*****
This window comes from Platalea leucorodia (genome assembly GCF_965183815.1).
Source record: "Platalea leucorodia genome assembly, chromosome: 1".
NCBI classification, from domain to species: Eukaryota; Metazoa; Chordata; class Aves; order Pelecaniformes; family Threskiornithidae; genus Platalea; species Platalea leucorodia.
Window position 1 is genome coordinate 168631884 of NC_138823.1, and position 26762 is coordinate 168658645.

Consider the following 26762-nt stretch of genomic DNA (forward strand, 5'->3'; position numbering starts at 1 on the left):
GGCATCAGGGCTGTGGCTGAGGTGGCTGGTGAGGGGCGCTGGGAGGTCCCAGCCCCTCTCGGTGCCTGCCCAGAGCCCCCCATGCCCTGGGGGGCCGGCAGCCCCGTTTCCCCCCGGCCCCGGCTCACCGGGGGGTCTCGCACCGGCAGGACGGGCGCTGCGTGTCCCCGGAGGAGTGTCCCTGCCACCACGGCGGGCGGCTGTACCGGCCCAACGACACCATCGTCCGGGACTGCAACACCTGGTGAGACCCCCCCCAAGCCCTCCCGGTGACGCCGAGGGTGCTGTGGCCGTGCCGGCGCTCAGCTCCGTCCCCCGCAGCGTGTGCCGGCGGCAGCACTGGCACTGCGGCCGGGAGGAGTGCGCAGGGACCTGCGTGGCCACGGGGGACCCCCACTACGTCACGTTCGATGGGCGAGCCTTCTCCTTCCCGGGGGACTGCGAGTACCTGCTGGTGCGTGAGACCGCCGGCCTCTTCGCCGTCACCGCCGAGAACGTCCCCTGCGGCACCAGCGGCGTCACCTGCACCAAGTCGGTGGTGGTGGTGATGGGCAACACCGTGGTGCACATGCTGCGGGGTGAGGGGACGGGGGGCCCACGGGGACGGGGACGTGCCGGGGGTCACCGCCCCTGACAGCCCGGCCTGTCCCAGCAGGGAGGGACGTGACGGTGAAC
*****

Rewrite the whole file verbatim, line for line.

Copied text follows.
This window comes from Platalea leucorodia (genome assembly GCF_965183815.1).
Source record: "Platalea leucorodia genome assembly, chromosome: 1".
NCBI classification, from domain to species: Eukaryota; Metazoa; Chordata; class Aves; order Pelecaniformes; family Threskiornithidae; genus Platalea; species Platalea leucorodia.
Window position 1 is genome coordinate 168631884 of NC_138823.1, and position 26762 is coordinate 168658645.

Consider the following 26762-nt stretch of genomic DNA (forward strand, 5'->3'; position numbering starts at 1 on the left):
GGCATCAGGGCTGTGGCTGAGGTGGCTGGTGAGGGGCGCTGGGAGGTCCCAGCCCCTCTCGGTGCCTGCCCAGAGCCCCCCATGCCCTGGGGGGCCGGCAGCCCCGTTTCCCCCCGGCCCCGGCTCACCGGGGGGTCTCGCACCGGCAGGACGGGCGCTGCGTGTCCCCGGAGGAGTGTCCCTGCCACCACGGCGGGCGGCTGTACCGGCCCAACGACACCATCGTCCGGGACTGCAACACCTGGTGAGACCCCCCCCAAGCCCTCCCGGTGACGCCGAGGGTGCTGTGGCCGTGCCGGCGCTCAGCTCCGTCCCCCGCAGCGTGTGCCGGCGGCAGCACTGGCACTGCGGCCGGGAGGAGTGCGCAGGGACCTGCGTGGCCACGGGGGACCCCCACTACGTCACGTTCGATGGGCGAGCCTTCTCCTTCCCGGGGGACTGCGAGTACCTGCTGGTGCGTGAGACCGCCGGCCTCTTCGCCGTCACCGCCGAGAACGTCCCCTGCGGCACCAGCGGCGTCACCTGCACCAAGTCGGTGGTGGTGGTGATGGGCAACACCGTGGTGCACATGCTGCGGGGTGAGGGGACGGGGGGCCCACGGGGACGGGGACGTGCCGGGGGTCACCGCCCCTGACAGCCCGGCCTGTCCCAGCAGGGAGGGACGTGACGGTGAAC